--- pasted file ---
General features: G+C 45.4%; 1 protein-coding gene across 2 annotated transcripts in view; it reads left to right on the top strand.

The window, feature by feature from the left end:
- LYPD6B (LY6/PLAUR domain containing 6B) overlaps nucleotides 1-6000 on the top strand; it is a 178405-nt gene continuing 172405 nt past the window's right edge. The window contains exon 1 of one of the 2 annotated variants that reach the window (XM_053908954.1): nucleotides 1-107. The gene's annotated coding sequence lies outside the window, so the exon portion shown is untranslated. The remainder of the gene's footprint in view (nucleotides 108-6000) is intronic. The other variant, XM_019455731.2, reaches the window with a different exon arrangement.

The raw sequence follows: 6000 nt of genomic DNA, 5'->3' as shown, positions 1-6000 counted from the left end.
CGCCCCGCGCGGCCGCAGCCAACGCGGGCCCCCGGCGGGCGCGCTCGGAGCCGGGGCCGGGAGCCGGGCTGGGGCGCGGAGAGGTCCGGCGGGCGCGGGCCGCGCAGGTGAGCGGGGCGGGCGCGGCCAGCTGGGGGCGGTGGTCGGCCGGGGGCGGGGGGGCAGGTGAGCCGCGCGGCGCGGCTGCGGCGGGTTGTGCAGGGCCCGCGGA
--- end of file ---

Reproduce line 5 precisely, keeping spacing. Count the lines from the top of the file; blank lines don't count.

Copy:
CGCCCCGCGCGGCCGCAGCCAACGCGGGCCCCCGGCGGGCGCGCTCGGAGCCGGGGCCGGGAGCCGGGCTGGGGCGCGGAGAGGTCCGGCGGGCGCGGGCCGCGCAGGTGAGCGGGGCGGGCGCGGCCAGCTGGGGGCGGTGGTCGGCCGGGGGCGGGGGGGCAGGTGAGCCGCGCGGCGCGGCTGCGGCGGGTTGTGCAGGGCCCGCGGA